Whether you’ve saved $1,000 or $1,000,000 for retirement, there are common mistakes many people make. Tony Drake, CFP® talks with WTMJ on the Retirement Ready radio show about how to get your retirement back on track.

 

1. Early Withdrawal Penalties

There are a lot of rules and penalties involved when it comes to withdrawing money from your retirement account before a certain age. It’s important retirement savers understand those rules if they want to keep their retirement plan on track. If you decide to tap into your IRA or 401(k) before age 59 ½, you need to be aware that you will face an early withdrawal penalty. Generally, you will have to include that money in your gross income and will have to pay a 10% additional tax penalty.

If you decide to take $50,000 from your 401(k) savings, you might really only get $35,000 in cash after 20% withholding and a 10% early withdrawal penalty. These fees and penalties can really take a chunk out of their savings. There are some exceptions to the early withdrawal penalties. We recommend consulting your financial professional before deciding to withdraw money from your retirement account.

2. Missing the Employer Match

While pensions are quickly becoming a thing of the past, many employers still offer 401(k) plans and a company match. A recent survey shows 1 in 5 workers is not contributing enough to their 401(k) or employer-sponsored retirement plan to get the full match from their employer. What’s worse, 25% of baby boomers are missing that match.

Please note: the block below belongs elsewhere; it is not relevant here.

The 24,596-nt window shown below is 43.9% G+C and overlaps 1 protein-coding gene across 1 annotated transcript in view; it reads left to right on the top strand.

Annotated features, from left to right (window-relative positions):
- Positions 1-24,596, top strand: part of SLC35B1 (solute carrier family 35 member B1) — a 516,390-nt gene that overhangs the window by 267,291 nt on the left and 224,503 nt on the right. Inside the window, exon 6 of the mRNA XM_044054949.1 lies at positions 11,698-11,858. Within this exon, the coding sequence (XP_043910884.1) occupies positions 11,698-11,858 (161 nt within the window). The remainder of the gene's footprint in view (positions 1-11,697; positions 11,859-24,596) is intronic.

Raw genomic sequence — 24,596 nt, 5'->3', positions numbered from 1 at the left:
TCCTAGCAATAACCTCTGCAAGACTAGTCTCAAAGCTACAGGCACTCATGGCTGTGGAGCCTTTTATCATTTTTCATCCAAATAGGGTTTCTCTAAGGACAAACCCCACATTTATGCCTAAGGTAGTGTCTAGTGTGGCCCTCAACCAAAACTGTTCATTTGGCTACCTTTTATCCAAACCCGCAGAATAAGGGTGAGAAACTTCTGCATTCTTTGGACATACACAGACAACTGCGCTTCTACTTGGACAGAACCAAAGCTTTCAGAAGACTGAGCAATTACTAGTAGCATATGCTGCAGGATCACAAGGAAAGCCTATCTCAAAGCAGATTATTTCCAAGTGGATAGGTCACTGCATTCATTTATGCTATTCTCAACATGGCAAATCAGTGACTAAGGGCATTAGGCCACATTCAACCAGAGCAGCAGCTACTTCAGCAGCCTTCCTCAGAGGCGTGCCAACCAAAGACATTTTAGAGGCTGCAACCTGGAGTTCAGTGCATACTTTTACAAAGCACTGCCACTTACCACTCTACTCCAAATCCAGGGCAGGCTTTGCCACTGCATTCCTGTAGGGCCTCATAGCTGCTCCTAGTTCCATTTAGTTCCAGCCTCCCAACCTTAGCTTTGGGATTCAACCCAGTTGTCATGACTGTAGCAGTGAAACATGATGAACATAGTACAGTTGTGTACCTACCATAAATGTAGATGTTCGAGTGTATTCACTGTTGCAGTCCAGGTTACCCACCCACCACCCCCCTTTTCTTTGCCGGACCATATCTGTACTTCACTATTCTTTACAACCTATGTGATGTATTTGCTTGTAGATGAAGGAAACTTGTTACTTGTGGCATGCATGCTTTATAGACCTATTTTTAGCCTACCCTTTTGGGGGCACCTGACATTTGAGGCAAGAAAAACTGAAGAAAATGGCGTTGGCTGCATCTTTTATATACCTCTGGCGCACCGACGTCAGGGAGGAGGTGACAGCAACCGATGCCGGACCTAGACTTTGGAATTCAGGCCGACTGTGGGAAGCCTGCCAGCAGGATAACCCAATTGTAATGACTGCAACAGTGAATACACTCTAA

Double-check with your human resources department to make sure you are getting your full match. And if you aren’t, set a goal to gradually bump up your 401(k) contributions to meet the match threshold. Take advantage of this free money from your employer!

3. Investment Fees

It is important to know how much you are paying for your investments. Excessive fees can eat away at your savings. Investment costs that sound small – like 2% – can take a chunk out of your savings over time. Those fees compound along with your returns. That means you aren’t just losing money in the fees you pay, you are also losing the growth that money could have had.

4. Ignoring Compound Interest

Compounding is one of the best arguments for saving early. On a very basic level, compound interest is earning or charging interest on top of interest. Here’s a simple example:

If you have a savings account that earns 1% interest once a year, and you put $1,000 into it, after the first year, you will earn $10 in interest. If you leave that money in your account for another year, you will be earning interest on the original balance plus the $10 in interest you earned the first year. So, the interest in the second year will add up to $10.10. Keep in mind, you need to keep the money you earn in the account in order to capitalize on compound interest, so resist the temptation to withdraw.